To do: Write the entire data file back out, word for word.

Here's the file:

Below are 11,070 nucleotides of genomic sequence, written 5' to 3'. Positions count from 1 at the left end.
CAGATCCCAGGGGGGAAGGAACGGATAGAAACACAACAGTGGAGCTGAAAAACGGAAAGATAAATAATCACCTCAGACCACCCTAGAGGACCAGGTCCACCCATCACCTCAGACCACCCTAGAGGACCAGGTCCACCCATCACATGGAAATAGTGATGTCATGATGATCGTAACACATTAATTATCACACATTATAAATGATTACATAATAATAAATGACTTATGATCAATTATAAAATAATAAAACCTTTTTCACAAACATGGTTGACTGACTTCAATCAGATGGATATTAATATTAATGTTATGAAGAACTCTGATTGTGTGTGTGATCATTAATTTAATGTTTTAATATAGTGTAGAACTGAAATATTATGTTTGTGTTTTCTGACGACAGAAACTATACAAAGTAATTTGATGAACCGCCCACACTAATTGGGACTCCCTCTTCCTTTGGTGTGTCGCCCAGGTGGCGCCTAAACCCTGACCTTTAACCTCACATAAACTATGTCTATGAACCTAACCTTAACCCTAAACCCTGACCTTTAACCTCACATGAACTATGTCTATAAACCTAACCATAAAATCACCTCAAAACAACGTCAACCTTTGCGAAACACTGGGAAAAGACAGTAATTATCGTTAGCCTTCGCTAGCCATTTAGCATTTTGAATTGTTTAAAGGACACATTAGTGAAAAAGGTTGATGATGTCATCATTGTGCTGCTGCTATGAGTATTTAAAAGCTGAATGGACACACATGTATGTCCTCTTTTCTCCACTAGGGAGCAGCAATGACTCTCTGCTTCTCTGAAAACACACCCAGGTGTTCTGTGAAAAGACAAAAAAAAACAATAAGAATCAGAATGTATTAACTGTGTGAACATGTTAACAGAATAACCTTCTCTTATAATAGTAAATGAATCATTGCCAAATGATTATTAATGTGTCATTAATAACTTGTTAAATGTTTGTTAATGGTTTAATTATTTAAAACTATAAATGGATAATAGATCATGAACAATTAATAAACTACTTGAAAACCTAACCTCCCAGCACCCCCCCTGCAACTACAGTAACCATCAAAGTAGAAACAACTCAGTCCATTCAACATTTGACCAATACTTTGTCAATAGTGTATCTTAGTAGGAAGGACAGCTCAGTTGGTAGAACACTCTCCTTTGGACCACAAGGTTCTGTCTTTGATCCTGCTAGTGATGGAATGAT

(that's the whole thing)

Below are 11,070 nucleotides of genomic sequence, written 5' to 3'. Positions count from 1 at the left end.
CAGATCCCAGGGGGGAAGGAACGGATAGAAACACAACAGTGGAGCTGAAAAACGGAAAGATAAATAATCACCTCAGACCACCCTAGAGGACCAGGTCCACCCATCACCTCAGACCACCCTAGAGGACCAGGTCCACCCATCACATGGAAATAGTGATGTCATGATGATCGTAACACATTAATTATCACACATTATAAATGATTACATAATAATAAATGACTTATGATCAATTATAAAATAATAAAACCTTTTTCACAAACATGGTTGACTGACTTCAATCAGATGGATATTAATATTAATGTTATGAAGAACTCTGATTGTGTGTGTGATCATTAATTTAATGTTTTAATATAGTGTAGAACTGAAATATTATGTTTGTGTTTTCTGACGACAGAAACTATACAAAGTAATTTGATGAACCGCCCACACTAATTGGGACTCCCTCTTCCTTTGGTGTGTCGCCCAGGTGGCGCCTAAACCCTGACCTTTAACCTCACATAAACTATGTCTATGAACCTAACCTTAACCCTAAACCCTGACCTTTAACCTCACATGAACTATGTCTATAAACCTAACCATAAAATCACCTCAAAACAACGTCAACCTTTGCGAAACACTGGGAAAAGACAGTAATTATCGTTAGCCTTCGCTAGCCATTTAGCATTTTGAATTGTTTAAAGGACACATTAGTGAAAAAGGTTGATGATGTCATCATTGTGCTGCTGCTATGAGTATTTAAAAGCTGAATGGACACACATGTATGTCCTCTTTTCTCCACTAGGGAGCAGCAATGACTCTCTGCTTCTCTGAAAACACACCCAGGTGTTCTGTGAAAAGACAAAAAAAAACAATAAGAATCAGAATGTATTAACTGTGTGAACATGTTAACAGAATAACCTTCTCTTATAATAGTAAATGAATCATTGCCAAATGATTATTAATGTGTCATTAATAACTTGTTAAATGTTTGTTAATGGTTTAATTATTTAAAACTATAAATGGATAATAGATCATGAACAATTAATAAACTACTTGAAAACCTAACCTCCCAGCACCCCCCCTGCAACTACAGTAACCATCAAAGTAGAAACAACTCAGTCCATTCAACATTTGACCAATACTTTGTCAATAGTGTATCTTAGTAGGAAGGACAGCTCAGTTGGTAGAACACTCTCCTTTGGACCACAAGGTTCTGTCTTTGATCCTGCTAGTGATGGAATGAT